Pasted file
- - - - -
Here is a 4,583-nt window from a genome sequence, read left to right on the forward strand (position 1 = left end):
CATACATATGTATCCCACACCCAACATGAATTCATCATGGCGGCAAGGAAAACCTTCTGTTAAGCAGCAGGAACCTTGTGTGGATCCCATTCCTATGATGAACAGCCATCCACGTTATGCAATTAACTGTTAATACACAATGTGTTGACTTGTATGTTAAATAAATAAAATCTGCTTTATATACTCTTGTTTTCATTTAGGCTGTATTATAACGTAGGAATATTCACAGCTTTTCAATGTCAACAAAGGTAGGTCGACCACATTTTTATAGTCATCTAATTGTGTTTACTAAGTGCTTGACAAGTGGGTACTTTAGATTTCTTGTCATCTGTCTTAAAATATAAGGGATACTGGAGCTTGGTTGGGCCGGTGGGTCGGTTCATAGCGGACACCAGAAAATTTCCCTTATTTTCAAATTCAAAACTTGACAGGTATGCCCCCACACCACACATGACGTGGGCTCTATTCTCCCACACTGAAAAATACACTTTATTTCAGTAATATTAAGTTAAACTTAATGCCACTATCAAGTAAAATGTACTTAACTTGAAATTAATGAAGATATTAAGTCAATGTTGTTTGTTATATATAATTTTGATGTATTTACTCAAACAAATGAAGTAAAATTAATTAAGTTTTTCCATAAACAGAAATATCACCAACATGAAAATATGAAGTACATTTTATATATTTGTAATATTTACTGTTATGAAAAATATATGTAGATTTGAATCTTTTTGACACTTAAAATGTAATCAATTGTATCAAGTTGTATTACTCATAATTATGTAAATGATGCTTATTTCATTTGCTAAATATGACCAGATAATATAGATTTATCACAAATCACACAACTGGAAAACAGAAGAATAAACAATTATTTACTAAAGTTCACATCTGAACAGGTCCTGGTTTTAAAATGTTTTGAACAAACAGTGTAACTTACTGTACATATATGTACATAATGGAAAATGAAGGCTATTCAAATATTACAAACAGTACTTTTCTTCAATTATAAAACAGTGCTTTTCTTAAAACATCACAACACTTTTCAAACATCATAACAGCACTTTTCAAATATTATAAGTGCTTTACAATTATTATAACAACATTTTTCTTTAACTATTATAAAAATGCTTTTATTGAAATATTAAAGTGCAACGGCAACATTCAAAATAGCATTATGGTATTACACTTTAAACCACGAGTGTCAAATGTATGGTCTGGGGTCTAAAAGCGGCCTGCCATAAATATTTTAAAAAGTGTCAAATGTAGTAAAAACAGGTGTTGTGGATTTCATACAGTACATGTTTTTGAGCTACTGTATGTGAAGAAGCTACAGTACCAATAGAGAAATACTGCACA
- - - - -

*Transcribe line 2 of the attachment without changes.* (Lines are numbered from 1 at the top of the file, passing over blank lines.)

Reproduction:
CATACATATGTATCCCACACCCAACATGAATTCATCATGGCGGCAAGGAAAACCTTCTGTTAAGCAGCAGGAACCTTGTGTGGATCCCATTCCTATGATGAACAGCCATCCACGTTATGCAATTAACTGTTAATACACAATGTGTTGACTTGTATGTTAAATAAATAAAATCTGCTTTATATACTCTTGTTTTCATTTAGGCTGTATTATAACGTAGGAATATTCACAGCTTTTCAATGTCAACAAAGGTAGGTCGACCACATTTTTATAGTCATCTAATTGTGTTTACTAAGTGCTTGACAAGTGGGTACTTTAGATTTCTTGTCATCTGTCTTAAAATATAAGGGATACTGGAGCTTGGTTGGGCCGGTGGGTCGGTTCATAGCGGACACCAGAAAATTTCCCTTATTTTCAAATTCAAAACTTGACAGGTATGCCCCCACACCACACATGACGTGGGCTCTATTCTCCCACACTGAAAAATACACTTTATTTCAGTAATATTAAGTTAAACTTAATGCCACTATCAAGTAAAATGTACTTAACTTGAAATTAATGAAGATATTAAGTCAATGTTGTTTGTTATATATAATTTTGATGTATTTACTCAAACAAATGAAGTAAAATTAATTAAGTTTTTCCATAAACAGAAATATCACCAACATGAAAATATGAAGTACATTTTATATATTTGTAATATTTACTGTTATGAAAAATATATGTAGATTTGAATCTTTTTGACACTTAAAATGTAATCAATTGTATCAAGTTGTATTACTCATAATTATGTAAATGATGCTTATTTCATTTGCTAAATATGACCAGATAATATAGATTTATCACAAATCACACAACTGGAAAACAGAAGAATAAACAATTATTTACTAAAGTTCACATCTGAACAGGTCCTGGTTTTAAAATGTTTTGAACAAACAGTGTAACTTACTGTACATATATGTACATAATGGAAAATGAAGGCTATTCAAATATTACAAACAGTACTTTTCTTCAATTATAAAACAGTGCTTTTCTTAAAACATCACAACACTTTTCAAACATCATAACAGCACTTTTCAAATATTATAAGTGCTTTACAATTATTATAACAACATTTTTCTTTAACTATTATAAAAATGCTTTTATTGAAATATTAAAGTGCAACGGCAACATTCAAAATAGCATTATGGTATTACACTTTAAACCACGAGTGTCAAATGTATGGTCTGGGGTCTAAAAGCGGCCTGCCATAAATATTTTAAAAAGTGTCAAATGTAGTAAAAACAGGTGTTGTGGATTTCATACAGTACATGTTTTTGAGCTACTGTATGTGAAGAAGCTACAGTACCAATAGAGAAATACTGCACA